The same day Kevin Plank gave up the CEO title at Under Armour, Nike announced that Mark Parker will be stepping down as CEO in 2020. I’m not surprised by the announcement. I thought Parker would be gone a year ago.
He turned 64 years old yesterday and has been CEO since 2006. There’s an unwritten rule at Nike where the age of the executive suite can’t be too far in excess of the age of the core customer. Mid-60s is about as much time as you get running that company.
What did surprise me is that the company named a 59-year old Board member – John Donohoe – to be the next CEO. Hardly a youngster. More importantly, though he’s been on the Board for five years, the reality is that he is an outsider. Outsiders rarely work out at Nike.
The company’s first experiment there with Bill Perez in 2005 flamed out within 12-months. The guy was given too long a leash -- just enough to make enemies virtually everywhere on the org chart. Earning the trust and respect of the leaders inside Nike is a near-impossible task. I hope he’s up to it -- though Parker's continued presence on campus will be a major crutch.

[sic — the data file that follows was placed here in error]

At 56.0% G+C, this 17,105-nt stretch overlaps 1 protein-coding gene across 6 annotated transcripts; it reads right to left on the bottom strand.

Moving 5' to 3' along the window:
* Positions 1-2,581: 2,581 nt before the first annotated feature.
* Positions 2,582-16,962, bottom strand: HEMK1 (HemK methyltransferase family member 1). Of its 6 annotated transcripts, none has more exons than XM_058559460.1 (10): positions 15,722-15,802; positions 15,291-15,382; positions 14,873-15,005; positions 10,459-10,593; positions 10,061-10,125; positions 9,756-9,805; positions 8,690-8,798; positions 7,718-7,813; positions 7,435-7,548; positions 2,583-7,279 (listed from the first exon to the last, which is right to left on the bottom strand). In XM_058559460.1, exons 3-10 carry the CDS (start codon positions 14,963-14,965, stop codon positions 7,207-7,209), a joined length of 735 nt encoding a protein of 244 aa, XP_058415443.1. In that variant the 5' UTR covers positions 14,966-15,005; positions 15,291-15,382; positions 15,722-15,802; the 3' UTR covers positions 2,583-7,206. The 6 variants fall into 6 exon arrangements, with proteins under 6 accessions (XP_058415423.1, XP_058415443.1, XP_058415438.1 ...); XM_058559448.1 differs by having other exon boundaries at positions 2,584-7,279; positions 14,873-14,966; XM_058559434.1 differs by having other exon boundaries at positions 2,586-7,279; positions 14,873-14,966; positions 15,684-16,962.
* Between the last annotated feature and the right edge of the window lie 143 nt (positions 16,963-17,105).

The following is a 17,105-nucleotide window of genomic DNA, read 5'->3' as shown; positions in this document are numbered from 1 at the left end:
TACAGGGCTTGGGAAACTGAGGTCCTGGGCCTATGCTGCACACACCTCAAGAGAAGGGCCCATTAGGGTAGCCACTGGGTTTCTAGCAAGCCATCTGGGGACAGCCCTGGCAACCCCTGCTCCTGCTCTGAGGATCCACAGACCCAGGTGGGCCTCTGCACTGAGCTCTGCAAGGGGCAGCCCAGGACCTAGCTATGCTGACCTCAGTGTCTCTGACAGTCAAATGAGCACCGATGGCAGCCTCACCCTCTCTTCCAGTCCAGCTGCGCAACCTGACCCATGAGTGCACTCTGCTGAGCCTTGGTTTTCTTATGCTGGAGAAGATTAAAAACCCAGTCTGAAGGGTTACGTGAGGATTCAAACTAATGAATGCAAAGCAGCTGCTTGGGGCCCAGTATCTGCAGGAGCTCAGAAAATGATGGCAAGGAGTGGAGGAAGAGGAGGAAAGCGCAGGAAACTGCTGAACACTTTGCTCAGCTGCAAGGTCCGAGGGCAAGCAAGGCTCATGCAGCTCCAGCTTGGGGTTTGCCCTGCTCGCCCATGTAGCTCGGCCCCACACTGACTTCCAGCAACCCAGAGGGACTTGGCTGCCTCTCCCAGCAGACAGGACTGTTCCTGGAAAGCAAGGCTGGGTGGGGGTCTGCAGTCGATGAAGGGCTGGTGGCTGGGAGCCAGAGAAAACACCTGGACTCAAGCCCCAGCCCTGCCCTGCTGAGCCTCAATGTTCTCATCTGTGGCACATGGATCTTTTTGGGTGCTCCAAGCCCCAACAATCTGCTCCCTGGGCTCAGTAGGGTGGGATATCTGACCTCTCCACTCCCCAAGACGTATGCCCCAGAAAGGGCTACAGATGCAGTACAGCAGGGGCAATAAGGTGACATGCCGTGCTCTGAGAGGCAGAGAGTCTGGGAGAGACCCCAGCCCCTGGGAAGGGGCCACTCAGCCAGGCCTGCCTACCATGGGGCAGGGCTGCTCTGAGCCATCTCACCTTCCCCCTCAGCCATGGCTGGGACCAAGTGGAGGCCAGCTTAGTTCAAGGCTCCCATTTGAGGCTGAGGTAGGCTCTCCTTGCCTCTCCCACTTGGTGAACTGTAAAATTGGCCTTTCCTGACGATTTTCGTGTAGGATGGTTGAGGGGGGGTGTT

The only person I worry about as it relates to flight-risk is Eric Sprunk – COO. He’s critical to the operation of the business, and he was clearly passed over. The previous heir-apparent – Trevor Edwards – shot himself in the foot and got fired last year in Nike’s #metoo mess.
I also think that the timing of the announcement is suspect. Why now? Why not closer to the end of the company’s FY in May? I don’t think this has anything to do with the ‘Salazar-gate’ doping scandal. Parker steered clear of getting his hands dirty there. Donohoe is currently president and CEO of ServiceNow – a cloud-based service provider. Yes, he has the benefit of having been on the Board for 5-years, and he has the blessing of Parker, Tim Cooke, Alan Graff and the other high-profile Board members Nike has acquired in recent years. But he’s not a ‘shoe guy.’ Not in his DNA.
Is Nike announcing this because it’s about to flub the quarter? No way. Business is fine, and Nike is likely doing this from a position of strength.
My sense is that Parker, who becomes Executive Chairman with this change, will still show up to the office everyday for at least two years to drive the innovation agenda of the company. That’s what Phil Knight did when he handed over the reigns – but in driving the athlete endorsement side of the organization.
Ultimately Nike won’t miss a beat with this transition. So all in, the announcement does not surprise me, but the individual they chose makes me raise an eyebrow. He’s got Shaq-sized shoes to fill. Stay tuned… Still a Best Idea Long. Buy on weakness -- if there is any.